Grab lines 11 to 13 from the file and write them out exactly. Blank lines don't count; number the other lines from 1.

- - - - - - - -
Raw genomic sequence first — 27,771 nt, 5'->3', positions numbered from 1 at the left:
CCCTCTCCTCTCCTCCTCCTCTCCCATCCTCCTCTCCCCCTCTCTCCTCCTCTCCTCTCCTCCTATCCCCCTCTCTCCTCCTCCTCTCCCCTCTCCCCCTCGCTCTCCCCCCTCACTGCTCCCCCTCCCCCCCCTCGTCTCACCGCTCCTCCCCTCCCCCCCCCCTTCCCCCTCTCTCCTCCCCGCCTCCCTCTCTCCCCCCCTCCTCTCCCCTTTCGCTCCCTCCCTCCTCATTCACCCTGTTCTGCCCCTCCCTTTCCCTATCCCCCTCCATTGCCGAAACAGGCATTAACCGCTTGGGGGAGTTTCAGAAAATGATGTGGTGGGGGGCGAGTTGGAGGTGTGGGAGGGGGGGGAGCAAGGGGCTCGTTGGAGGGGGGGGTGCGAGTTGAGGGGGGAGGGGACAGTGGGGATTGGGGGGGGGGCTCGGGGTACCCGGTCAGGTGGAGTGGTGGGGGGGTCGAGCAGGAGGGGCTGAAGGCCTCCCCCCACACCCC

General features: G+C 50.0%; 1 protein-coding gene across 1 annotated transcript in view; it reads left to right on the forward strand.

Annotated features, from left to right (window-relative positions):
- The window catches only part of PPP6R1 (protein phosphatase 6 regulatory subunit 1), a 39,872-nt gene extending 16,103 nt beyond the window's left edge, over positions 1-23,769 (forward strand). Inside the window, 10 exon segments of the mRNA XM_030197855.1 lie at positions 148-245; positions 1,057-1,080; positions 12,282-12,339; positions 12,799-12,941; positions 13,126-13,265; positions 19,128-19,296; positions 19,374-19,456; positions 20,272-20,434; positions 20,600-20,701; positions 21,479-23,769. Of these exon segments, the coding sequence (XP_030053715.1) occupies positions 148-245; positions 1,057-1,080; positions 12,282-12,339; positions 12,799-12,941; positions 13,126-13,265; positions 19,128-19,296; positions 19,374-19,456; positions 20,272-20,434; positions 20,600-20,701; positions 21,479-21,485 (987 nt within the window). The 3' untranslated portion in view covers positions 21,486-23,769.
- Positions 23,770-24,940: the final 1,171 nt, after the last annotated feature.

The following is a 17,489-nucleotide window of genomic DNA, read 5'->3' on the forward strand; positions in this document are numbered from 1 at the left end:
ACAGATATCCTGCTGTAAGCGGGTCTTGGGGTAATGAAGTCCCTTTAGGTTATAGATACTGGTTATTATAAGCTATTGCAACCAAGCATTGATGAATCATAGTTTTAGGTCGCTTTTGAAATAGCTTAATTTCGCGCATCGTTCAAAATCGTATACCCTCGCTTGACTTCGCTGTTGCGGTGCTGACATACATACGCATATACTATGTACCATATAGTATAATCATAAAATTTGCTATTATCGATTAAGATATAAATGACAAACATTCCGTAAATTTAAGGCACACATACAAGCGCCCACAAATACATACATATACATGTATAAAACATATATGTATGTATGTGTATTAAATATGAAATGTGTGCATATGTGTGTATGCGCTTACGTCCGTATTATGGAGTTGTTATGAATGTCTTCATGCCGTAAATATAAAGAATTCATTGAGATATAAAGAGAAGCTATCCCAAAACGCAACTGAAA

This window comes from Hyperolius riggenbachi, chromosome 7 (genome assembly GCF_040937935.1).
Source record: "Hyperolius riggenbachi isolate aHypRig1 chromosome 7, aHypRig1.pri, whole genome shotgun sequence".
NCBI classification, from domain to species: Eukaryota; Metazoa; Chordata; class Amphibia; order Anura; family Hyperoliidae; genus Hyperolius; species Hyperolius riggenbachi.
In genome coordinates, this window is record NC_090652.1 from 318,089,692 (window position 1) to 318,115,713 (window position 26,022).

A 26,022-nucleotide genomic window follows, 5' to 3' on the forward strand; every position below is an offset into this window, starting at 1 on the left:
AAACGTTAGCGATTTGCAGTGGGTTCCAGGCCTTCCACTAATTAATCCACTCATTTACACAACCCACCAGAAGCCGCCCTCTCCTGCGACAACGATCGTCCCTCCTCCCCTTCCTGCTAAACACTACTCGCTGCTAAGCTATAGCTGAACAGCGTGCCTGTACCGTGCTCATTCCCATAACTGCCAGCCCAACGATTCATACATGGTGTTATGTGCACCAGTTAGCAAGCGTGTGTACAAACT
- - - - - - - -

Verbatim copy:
NCBI classification, from domain to species: Eukaryota; Metazoa; Chordata; class Amphibia; order Anura; family Hyperoliidae; genus Hyperolius; species Hyperolius riggenbachi.
In genome coordinates, this window is record NC_090652.1 from 318,089,692 (window position 1) to 318,115,713 (window position 26,022).

A 26,022-nucleotide genomic window follows, 5' to 3' on the forward strand; every position below is an offset into this window, starting at 1 on the left: